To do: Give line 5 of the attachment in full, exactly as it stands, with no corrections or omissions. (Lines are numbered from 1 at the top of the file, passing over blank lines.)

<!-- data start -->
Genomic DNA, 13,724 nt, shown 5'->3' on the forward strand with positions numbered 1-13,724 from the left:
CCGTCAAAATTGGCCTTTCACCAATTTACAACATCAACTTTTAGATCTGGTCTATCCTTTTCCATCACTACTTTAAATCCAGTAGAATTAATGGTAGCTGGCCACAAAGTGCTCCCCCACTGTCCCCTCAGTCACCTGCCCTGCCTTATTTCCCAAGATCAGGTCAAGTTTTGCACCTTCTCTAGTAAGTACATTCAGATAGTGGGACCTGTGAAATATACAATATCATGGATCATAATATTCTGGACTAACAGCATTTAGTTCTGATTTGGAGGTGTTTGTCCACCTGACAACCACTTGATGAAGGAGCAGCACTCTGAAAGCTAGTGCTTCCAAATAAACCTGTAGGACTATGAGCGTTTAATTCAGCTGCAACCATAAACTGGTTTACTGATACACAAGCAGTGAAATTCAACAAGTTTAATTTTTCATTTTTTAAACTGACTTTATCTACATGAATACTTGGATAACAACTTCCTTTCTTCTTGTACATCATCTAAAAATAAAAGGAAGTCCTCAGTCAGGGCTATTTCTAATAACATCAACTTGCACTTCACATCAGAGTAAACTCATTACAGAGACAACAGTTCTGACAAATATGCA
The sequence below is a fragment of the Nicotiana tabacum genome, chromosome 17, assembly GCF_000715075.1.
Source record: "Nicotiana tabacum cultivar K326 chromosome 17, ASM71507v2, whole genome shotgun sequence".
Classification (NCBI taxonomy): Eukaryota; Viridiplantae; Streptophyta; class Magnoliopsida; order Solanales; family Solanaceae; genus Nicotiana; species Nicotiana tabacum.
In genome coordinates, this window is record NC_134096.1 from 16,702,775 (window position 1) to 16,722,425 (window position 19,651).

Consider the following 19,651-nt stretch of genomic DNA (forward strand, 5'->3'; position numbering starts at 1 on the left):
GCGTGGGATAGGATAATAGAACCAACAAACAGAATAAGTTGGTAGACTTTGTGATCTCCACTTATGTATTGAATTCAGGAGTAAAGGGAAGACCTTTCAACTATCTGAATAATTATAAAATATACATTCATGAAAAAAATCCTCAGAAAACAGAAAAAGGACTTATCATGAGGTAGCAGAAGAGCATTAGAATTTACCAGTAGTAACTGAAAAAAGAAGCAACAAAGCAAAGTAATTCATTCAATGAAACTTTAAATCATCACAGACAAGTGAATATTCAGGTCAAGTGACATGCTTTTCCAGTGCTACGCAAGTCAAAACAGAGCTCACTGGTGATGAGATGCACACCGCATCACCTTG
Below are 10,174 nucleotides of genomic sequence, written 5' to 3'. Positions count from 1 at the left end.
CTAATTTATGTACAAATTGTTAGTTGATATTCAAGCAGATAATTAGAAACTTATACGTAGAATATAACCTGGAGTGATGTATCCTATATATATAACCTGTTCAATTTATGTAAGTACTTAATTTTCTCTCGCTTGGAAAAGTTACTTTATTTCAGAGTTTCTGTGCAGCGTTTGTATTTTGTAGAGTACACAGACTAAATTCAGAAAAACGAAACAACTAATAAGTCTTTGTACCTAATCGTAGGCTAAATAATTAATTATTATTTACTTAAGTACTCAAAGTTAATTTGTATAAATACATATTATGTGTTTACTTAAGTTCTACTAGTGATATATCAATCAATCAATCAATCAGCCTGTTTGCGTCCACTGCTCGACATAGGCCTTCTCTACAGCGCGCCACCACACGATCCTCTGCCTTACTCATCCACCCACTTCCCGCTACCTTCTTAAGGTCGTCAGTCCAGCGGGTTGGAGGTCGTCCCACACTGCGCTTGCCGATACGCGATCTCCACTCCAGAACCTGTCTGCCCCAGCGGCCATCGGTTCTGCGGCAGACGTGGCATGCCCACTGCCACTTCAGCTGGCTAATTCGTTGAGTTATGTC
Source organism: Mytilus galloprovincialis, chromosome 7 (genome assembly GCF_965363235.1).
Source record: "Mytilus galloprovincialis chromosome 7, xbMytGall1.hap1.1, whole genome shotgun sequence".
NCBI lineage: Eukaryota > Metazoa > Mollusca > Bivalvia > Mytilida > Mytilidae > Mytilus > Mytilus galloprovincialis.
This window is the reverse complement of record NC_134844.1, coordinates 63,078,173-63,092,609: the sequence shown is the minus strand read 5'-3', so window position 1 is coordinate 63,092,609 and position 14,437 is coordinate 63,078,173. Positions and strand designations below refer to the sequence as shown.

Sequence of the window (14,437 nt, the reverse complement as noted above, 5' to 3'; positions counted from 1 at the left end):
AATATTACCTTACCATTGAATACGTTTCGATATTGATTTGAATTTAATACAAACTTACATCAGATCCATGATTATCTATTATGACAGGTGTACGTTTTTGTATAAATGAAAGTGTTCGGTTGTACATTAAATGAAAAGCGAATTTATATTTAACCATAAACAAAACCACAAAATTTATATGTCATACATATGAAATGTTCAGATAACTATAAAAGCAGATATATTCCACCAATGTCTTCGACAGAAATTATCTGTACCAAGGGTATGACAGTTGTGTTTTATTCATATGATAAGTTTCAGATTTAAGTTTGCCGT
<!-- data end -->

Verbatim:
Classification (NCBI taxonomy): Eukaryota; Viridiplantae; Streptophyta; class Magnoliopsida; order Solanales; family Solanaceae; genus Nicotiana; species Nicotiana tabacum.